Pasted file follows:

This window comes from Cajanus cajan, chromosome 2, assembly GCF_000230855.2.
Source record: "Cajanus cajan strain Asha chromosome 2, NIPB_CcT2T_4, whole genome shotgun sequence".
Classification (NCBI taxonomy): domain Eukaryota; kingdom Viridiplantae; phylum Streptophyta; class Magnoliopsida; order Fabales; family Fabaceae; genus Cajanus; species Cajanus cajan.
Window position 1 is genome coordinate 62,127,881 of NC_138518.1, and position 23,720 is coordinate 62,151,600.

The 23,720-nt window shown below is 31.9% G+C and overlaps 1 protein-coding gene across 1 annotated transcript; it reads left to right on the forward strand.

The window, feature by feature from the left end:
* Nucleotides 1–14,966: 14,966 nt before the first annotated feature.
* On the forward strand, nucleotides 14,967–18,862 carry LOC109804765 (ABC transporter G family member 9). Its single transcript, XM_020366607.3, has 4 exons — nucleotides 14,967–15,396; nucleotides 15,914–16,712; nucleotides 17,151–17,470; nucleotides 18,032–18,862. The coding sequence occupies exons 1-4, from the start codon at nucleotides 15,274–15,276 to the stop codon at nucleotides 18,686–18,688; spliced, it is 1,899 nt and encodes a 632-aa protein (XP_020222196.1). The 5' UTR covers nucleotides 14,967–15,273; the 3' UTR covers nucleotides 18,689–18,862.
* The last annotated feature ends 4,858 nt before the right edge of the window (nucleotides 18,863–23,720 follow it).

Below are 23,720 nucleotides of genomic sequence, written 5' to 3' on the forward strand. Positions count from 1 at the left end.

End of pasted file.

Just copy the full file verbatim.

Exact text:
This window comes from Cajanus cajan, chromosome 2, assembly GCF_000230855.2.
Source record: "Cajanus cajan strain Asha chromosome 2, NIPB_CcT2T_4, whole genome shotgun sequence".
Classification (NCBI taxonomy): domain Eukaryota; kingdom Viridiplantae; phylum Streptophyta; class Magnoliopsida; order Fabales; family Fabaceae; genus Cajanus; species Cajanus cajan.
Window position 1 is genome coordinate 62,127,881 of NC_138518.1, and position 23,720 is coordinate 62,151,600.

The 23,720-nt window shown below is 31.9% G+C and overlaps 1 protein-coding gene across 1 annotated transcript; it reads left to right on the forward strand.

The window, feature by feature from the left end:
* Nucleotides 1–14,966: 14,966 nt before the first annotated feature.
* On the forward strand, nucleotides 14,967–18,862 carry LOC109804765 (ABC transporter G family member 9). Its single transcript, XM_020366607.3, has 4 exons — nucleotides 14,967–15,396; nucleotides 15,914–16,712; nucleotides 17,151–17,470; nucleotides 18,032–18,862. The coding sequence occupies exons 1-4, from the start codon at nucleotides 15,274–15,276 to the stop codon at nucleotides 18,686–18,688; spliced, it is 1,899 nt and encodes a 632-aa protein (XP_020222196.1). The 5' UTR covers nucleotides 14,967–15,273; the 3' UTR covers nucleotides 18,689–18,862.
* The last annotated feature ends 4,858 nt before the right edge of the window (nucleotides 18,863–23,720 follow it).

Below are 23,720 nucleotides of genomic sequence, written 5' to 3' on the forward strand. Positions count from 1 at the left end.